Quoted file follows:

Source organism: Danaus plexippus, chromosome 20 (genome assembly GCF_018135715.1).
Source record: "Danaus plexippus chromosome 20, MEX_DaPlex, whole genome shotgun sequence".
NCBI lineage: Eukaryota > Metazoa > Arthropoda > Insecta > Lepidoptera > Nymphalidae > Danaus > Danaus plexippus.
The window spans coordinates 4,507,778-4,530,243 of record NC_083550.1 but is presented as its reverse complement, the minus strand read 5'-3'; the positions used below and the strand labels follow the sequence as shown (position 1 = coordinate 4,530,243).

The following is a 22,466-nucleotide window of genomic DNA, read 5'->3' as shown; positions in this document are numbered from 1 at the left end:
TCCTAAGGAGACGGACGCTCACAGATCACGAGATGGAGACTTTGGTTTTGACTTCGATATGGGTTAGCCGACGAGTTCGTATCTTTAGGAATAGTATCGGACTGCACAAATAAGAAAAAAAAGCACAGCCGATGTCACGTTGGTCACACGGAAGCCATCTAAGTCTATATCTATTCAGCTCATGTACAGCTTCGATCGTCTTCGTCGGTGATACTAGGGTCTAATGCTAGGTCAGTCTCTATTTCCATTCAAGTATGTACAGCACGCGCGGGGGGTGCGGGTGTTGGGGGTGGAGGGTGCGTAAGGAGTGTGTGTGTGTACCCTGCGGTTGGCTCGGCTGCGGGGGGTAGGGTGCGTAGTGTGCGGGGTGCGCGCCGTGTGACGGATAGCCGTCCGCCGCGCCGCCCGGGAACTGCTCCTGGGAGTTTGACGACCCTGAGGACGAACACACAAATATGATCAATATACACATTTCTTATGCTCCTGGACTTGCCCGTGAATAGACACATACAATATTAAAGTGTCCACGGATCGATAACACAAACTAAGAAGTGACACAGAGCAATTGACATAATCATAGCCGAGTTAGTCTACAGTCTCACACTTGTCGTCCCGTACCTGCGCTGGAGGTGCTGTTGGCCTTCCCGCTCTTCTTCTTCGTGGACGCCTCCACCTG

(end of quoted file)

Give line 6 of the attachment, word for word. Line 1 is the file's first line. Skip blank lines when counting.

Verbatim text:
TCCTAAGGAGACGGACGCTCACAGATCACGAGATGGAGACTTTGGTTTTGACTTCGATATGGGTTAGCCGACGAGTTCGTATCTTTAGGAATAGTATCGGACTGCACAAATAAGAAAAAAAAGCACAGCCGATGTCACGTTGGTCACACGGAAGCCATCTAAGTCTATATCTATTCAGCTCATGTACAGCTTCGATCGTCTTCGTCGGTGATACTAGGGTCTAATGCTAGGTCAGTCTCTATTTCCATTCAAGTATGTACAGCACGCGCGGGGGGTGCGGGTGTTGGGGGTGGAGGGTGCGTAAGGAGTGTGTGTGTGTACCCTGCGGTTGGCTCGGCTGCGGGGGGTAGGGTGCGTAGTGTGCGGGGTGCGCGCCGTGTGACGGATAGCCGTCCGCCGCGCCGCCCGGGAACTGCTCCTGGGAGTTTGACGACCCTGAGGACGAACACACAAATATGATCAATATACACATTTCTTATGCTCCTGGACTTGCCCGTGAATAGACACATACAATATTAAAGTGTCCACGGATCGATAACACAAACTAAGAAGTGACACAGAGCAATTGACATAATCATAGCCGAGTTAGTCTACAGTCTCACACTTGTCGTCCCGTACCTGCGCTGGAGGTGCTGTTGGCCTTCCCGCTCTTCTTCTTCGTGGACGCCTCCACCTG